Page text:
The fundamental principle of ELETAEN’s proposals is to establish a genuine relationship between the State and the Businesses based on transparent rules and mutual commitments.

The draft law is taking steps towards this direction as it involves simplifications in the licensing of RES and introduces clear deadlines for the Administration at certain stages of the environmental licensing process. It also includes provisions on how investments will not freeze.

However, it is important to extend this approach to all relevant provisions of the draft law, including the procedures for modifying issued environmental licenses and the procedures for issuance of the opinions by the archaeological councils.

It is even more important not to provide an automatic cancellation of the production license (the Certificate 1) of a RES investment, if it has not been matured enough within the time limit set by the draft law due to the Administration’s delays. Moreover, there should not be any burden on RES companies by paying the maintenance license fee (for 2017-2019) if they have already been committed for huge amounts through letters of guarantee or they are developing special projects (e.g. wind projects with underwater cables).

Regarding the protected areas, ELETAEN considers their new management system to be more effective.

However, a more integrated approach is needed for the elaboration and the approval of the Special Environmental Studies (SES) for the protected areas, so that these will ensure environmental, economic and social balance in the context of sustainable development.

To achieve this, the draft law should foresee that (i) these Studies should be accompanied by an impact assessment of the proposed measures on the climate, the development and the society and (ii) their approval will involve the other competent directorates i.e. the ones for spatial planning, energy and forestry.

The draft law should not delete the provision that, after an environmental impact assessment, RES can be installed in areas that are not strict nature reserved, nature reserved, RAMSAR nor priority habitats. Otherwise, the proposed amendments may be interpreted as a political retreat to pseudo-environmental populism or as undermining the national climate policy.

Wind farms – and RES in general – are environmentally friendly investments as they contribute to tackling climate change. A specific application for such an investment can only be rejected if it is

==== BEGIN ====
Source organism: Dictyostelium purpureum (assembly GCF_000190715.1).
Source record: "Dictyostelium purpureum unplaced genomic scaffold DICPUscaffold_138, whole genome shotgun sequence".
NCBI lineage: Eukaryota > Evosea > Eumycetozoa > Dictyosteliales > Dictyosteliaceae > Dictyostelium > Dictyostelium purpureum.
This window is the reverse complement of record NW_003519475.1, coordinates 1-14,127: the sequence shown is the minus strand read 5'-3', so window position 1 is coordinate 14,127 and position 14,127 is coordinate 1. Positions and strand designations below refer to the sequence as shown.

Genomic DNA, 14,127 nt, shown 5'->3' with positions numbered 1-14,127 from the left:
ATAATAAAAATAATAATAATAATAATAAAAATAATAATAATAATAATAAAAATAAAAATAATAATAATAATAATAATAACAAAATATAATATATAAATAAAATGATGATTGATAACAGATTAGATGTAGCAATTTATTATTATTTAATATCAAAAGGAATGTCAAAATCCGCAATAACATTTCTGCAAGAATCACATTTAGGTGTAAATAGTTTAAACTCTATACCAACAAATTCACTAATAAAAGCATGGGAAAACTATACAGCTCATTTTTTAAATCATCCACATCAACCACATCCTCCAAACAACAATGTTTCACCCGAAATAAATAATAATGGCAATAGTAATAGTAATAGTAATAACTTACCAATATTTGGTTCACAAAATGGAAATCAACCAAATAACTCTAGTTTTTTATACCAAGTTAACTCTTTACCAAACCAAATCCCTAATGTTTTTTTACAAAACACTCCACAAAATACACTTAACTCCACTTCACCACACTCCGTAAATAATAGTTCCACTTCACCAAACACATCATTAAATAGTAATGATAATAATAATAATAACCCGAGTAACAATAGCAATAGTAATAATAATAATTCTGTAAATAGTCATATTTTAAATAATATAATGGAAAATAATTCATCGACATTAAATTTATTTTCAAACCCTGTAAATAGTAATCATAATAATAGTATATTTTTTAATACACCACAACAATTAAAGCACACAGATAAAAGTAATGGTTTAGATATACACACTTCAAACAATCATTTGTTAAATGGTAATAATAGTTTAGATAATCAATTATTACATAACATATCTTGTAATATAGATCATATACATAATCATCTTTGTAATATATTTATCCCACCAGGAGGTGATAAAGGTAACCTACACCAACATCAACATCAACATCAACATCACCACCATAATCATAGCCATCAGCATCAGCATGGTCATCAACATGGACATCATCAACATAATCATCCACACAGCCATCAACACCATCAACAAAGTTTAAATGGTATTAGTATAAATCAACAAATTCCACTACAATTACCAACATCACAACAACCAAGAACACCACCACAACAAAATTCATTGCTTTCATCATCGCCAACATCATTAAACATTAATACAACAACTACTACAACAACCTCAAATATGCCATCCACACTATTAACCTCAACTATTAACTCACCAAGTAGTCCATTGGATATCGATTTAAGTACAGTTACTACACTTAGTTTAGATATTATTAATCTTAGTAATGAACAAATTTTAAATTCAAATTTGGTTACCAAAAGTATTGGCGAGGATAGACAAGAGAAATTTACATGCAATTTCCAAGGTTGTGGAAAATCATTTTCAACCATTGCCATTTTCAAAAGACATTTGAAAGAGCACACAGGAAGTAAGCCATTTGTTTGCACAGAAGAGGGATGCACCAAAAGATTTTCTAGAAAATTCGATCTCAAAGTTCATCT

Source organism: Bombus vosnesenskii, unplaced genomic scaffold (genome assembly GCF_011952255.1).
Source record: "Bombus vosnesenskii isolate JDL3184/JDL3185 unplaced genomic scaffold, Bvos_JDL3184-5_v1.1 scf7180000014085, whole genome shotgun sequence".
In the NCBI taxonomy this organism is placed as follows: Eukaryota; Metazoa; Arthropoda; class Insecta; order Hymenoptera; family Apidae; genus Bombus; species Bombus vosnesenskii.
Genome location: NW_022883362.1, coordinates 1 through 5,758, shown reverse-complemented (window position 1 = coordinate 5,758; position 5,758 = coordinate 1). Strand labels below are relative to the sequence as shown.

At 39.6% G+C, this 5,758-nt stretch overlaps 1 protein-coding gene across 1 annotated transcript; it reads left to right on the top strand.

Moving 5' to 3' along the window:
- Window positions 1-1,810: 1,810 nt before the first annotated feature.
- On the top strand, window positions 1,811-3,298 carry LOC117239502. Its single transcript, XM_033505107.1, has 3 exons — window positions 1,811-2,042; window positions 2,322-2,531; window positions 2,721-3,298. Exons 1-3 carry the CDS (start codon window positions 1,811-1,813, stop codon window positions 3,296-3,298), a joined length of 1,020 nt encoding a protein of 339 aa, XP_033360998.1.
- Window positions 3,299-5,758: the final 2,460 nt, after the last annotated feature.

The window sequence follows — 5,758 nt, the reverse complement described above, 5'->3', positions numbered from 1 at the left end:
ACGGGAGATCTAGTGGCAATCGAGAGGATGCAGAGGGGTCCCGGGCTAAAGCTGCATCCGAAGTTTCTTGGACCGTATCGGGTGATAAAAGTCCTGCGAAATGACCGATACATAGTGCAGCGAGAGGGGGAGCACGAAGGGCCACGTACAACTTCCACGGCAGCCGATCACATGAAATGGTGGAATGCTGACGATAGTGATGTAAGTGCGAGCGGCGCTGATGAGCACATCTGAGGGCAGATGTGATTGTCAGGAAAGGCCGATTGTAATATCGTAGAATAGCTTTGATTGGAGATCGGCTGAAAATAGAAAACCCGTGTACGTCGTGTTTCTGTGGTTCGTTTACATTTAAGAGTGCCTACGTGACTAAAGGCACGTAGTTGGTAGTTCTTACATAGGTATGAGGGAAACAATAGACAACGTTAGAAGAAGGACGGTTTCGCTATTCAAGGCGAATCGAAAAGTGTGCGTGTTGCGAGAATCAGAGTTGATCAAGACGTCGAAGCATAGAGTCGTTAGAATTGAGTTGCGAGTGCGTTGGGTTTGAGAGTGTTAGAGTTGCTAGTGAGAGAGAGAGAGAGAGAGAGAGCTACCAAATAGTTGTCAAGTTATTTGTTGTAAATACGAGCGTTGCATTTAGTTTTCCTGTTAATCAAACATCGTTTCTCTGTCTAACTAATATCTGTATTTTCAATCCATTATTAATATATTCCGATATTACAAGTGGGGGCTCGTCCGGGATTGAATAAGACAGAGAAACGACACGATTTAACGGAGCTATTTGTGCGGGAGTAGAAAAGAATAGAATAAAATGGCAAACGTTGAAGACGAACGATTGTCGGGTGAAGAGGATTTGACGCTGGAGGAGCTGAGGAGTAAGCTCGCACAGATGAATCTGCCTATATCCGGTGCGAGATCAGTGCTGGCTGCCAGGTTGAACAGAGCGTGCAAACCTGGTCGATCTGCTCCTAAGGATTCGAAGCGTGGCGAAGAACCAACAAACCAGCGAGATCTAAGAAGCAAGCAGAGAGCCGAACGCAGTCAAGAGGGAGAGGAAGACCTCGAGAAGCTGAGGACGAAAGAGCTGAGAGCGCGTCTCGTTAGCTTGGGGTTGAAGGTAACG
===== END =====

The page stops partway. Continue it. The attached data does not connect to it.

substantiated by factual scientific evidence and specific analysis – and not general declaration – that it will cause irreversible significant damage to a high value protected object which cannot be remedied by other measures.

It is noted that in its letter addressed to the Minister, ELETAEN makes a special reference to the  crucial situation for our country due to the COVID-19 crisis. ELETAEN assures the Minister that the wind sector and wind energy companies in Greece are closely following the announcements of the Government and they are adopting them targeting to protect the health of the employees and the  citizens and to ensure the high availability of their power plants.

1 This is the name of the new Production License which will be issued with the simplified criteria of the draft law

Note: The main proposals of ELETAEN included in its letter to the Minister are attached. 


1. The new deadlines for environmental licensing procedure and the new 15-year duration of the EIA approval should apply on the pending procedures and the existing EIA approvals as well.

2. Must not be required the submission of whole new EIA Study for the modification of an existing EIA approval when the modifications in the project design reduces the impact on the environment (Article 4) eg. when the number of wind turbines decreases by increasing their geometrical characteristics within the licensed polygon.

3. In Article 46 of the draft law, the provision of Article 19 (8) of Law 1650/1 1986 must remain. According to that clause it is possible to install RES in Natura areas following EIA and Special Ecological Assessment.

4. The RES installations should not be horizontally and selectively prohibited (as provided in Article 46) by the “Habitats and species protection Zones” or the “Zones of sustainable natural resource management”.